Tuesday, March 5, 2013
Earth Hour Around the World!
This year Earth Hour, the world’s largest movement for the planet, will take place on Saturday, March 23 at 8:30 p.m. in time zones throughout the world. Organised by the Worldwide Fund for Nature (WWF), Earth Hour started in Sydney, Australia in 2007 aiming to highlight humanity’s impact on the natural environment. It has since blossomed into an international event. As in previous years, Earth Hour 2013 will see lights being switched off all over the world whether in households or at national monuments, but since its inception, Earth Hour has become much more than just switching off the lights for 60 minutes. Earth Hour now encompasses over 7,000 cities and towns in 152 different countries involving hundreds of millions of participants across seven continents.
As international recognition and observance of Earth Hour’s ‘One hour to save the planet’ campaigns has grown, so the number of on-the-ground activities which Earth Hour and the WWF are involved in has mushroomed across seven continents.
In Uganda work on establishing the first Earth Hour Forest has started. As part of a fight to counter the 6,000 hectares (about 15,000 acres) of deforestation that occurs in Uganda every month, WWF Uganda has identified almost 2,700 hectares (6700 acres) of deforested land and has set about replanting it with half a million trees indigenous to Uganda as part of the Earth Hour 2013 campaign.
In Argentina, local Earth Hour organisers mobilised thousands of volunteers in support of a Senate Bill to make Banco Burwood (or Burdwood), a vast area lying to the south of the Falkland Islands – Islas Malvinas — the biggest Marine Protected Area in the country.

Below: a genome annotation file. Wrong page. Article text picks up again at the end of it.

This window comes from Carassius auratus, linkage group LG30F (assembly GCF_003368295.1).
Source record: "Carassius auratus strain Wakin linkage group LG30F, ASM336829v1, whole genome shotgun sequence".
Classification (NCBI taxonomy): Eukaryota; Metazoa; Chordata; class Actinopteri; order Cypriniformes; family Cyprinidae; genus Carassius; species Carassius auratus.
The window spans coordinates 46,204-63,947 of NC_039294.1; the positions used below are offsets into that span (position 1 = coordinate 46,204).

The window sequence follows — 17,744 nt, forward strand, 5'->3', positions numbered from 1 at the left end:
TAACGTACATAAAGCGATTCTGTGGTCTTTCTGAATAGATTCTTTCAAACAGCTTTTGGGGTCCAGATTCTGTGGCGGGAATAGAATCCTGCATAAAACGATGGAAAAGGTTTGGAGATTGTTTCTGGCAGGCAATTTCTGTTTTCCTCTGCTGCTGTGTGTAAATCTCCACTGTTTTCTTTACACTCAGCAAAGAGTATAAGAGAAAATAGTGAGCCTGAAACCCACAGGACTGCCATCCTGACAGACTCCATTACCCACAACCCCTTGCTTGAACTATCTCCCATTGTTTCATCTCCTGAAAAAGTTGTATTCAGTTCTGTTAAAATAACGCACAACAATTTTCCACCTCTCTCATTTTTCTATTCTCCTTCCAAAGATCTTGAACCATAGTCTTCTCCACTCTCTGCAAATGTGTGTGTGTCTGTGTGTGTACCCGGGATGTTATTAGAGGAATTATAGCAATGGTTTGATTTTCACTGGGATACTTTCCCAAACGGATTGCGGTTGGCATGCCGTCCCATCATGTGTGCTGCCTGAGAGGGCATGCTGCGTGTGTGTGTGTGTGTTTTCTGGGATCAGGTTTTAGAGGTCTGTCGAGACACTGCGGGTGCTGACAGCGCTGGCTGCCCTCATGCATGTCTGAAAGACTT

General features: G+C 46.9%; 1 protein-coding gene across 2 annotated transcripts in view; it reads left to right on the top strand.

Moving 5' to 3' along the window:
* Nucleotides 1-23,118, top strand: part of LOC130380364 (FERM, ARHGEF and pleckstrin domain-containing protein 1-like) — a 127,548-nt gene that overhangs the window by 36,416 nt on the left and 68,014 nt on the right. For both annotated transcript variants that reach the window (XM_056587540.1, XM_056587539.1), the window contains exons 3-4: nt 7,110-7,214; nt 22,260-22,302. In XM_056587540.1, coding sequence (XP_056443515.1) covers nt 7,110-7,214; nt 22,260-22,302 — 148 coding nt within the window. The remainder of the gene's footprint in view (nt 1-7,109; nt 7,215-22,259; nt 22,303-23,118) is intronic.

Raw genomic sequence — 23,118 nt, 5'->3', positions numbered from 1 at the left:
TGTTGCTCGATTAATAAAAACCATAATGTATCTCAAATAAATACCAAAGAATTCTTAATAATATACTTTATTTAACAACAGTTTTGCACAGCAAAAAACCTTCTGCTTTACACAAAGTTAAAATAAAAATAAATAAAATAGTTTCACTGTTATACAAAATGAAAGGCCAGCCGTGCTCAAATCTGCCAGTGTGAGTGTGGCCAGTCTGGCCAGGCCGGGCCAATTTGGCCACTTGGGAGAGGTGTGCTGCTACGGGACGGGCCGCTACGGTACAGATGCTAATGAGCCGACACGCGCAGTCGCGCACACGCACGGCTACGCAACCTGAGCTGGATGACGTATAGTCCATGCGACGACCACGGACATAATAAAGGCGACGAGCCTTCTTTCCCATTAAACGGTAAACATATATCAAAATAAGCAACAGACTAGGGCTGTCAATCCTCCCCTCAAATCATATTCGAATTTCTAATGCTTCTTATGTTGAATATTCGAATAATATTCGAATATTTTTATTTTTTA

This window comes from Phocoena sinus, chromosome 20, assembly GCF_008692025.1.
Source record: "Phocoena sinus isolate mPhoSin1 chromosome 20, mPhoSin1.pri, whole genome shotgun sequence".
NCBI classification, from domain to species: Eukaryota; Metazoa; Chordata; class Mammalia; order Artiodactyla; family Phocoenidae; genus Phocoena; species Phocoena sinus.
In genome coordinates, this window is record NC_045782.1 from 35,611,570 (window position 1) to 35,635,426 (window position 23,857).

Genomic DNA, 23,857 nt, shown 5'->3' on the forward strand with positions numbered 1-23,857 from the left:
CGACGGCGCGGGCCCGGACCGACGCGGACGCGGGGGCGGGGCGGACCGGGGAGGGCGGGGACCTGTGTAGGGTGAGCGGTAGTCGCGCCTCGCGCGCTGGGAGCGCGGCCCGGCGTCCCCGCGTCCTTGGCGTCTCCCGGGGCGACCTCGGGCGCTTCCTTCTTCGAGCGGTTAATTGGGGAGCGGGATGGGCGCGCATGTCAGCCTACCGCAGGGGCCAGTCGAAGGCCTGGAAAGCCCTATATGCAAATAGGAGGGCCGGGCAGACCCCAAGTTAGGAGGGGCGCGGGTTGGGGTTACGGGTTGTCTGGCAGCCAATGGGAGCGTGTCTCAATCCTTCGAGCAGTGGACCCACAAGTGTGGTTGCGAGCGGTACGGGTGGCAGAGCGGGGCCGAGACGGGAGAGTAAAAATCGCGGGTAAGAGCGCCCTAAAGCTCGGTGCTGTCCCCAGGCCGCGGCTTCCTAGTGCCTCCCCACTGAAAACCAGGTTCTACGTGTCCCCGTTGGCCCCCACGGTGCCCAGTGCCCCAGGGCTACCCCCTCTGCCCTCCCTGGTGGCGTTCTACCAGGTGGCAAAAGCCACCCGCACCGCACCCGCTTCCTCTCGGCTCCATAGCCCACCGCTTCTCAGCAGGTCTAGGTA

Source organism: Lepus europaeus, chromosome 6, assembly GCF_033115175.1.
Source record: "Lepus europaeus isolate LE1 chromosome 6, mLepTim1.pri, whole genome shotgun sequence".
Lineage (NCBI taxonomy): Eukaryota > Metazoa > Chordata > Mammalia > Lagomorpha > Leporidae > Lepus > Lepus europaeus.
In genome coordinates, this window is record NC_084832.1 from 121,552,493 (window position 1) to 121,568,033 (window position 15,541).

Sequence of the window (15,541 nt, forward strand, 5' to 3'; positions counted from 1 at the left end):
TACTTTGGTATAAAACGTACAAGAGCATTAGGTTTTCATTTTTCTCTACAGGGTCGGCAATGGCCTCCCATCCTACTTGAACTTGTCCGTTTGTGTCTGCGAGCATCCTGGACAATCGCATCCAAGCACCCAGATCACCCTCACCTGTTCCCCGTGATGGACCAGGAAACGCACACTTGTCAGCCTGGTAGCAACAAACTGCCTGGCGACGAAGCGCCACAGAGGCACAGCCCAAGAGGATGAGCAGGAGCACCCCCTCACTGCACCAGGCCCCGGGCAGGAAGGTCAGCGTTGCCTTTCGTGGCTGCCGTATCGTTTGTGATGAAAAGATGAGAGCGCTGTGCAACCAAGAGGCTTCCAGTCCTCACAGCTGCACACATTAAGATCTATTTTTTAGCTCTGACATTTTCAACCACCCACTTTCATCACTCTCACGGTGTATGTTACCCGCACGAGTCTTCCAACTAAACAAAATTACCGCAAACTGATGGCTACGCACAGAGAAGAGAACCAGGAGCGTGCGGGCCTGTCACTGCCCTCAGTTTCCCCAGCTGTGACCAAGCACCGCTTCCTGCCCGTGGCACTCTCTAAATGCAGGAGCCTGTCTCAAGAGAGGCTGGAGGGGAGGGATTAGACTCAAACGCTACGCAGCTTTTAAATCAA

During Earth Hour 2012 in the USA, around 35,000 Girls Scouts participated in the Save Energy Project, installing 132,141 energy efficient light bulbs across the United States. This resulted in a saving of 75,392,654 pounds (almost 34,000 tons) of CO2 emissions, the equivalent of planting about 2950 hectares (7,286 acres) of trees per year, given the estimated lifetime of the energy efficient bulbs.
In Indonesia, the ‘Ini Aksiku! Mana Aksimu?’ campaign has used social media platform Twitter to mobilise 30 Indonesian cities, and not just for Earth Hour itself. ‘Ini Aksiku! Mana Aksimu?’ translates as 'This is my action! What is yours?' and has raised awareness of human factors affecting the environment. Thousands are now involved, each taking their own actions in a multitude of different ways to reduce their environment impact.
At the Earth Hour 2013 launch, CEO Andy Ridley highlighted action being taken in Russia as a result of Earth Hour campaigning.
“Last December, the Russian parliament passed a long-awaited law to protect the country’s seas from oil pollution, after the voices of 120,000 Russians were presented to the government during our I Will If You Will campaign for Earth Hour 2012,” he said.
Protected ancient forests in Russia
For 2013, preserving Russian forests are again to the fore. WWF’s Earth Hour in Russia aims to sign up 100,000 Russians to petition for changes in current forest legislation. If the campaign succeeds, a ban on industrial logging would come into force in an area of Russia equal to twice the size of France. The effect would be to bring protected status to 18% of all Russian forests.
Those campaigns and results are but a few examples of what can be achieved both small scale and large scale across the globe. As Ridley said,
“These outcomes both evidence the power of our collective action and the potential for future outcomes for the environment, generated by hundreds of millions of people coming together as part of the Earth Hour movement. People from all walks of life, from all nations around the world, are the lifeblood of the Earth Hour interconnected global community. They have proven time and time again that if you believe in something strongly enough, you can achieve amazing things. These stories aren’t unique, this is happening all over the world.”
As Earth Hour has demonstrated since 2006, a simple leitmotif of flicking a switch for 60 minutes can have enormous repercussions. From small beginnings, Earth Hour has raised awareness that small actions do matter and can, collectively, make an impact. The real test for Earth Hour and the WWF is to capitalise on that 60 minutes of awareness so that it becomes second nature, not just for 60 minutes each March, but every second of every day throughout the year.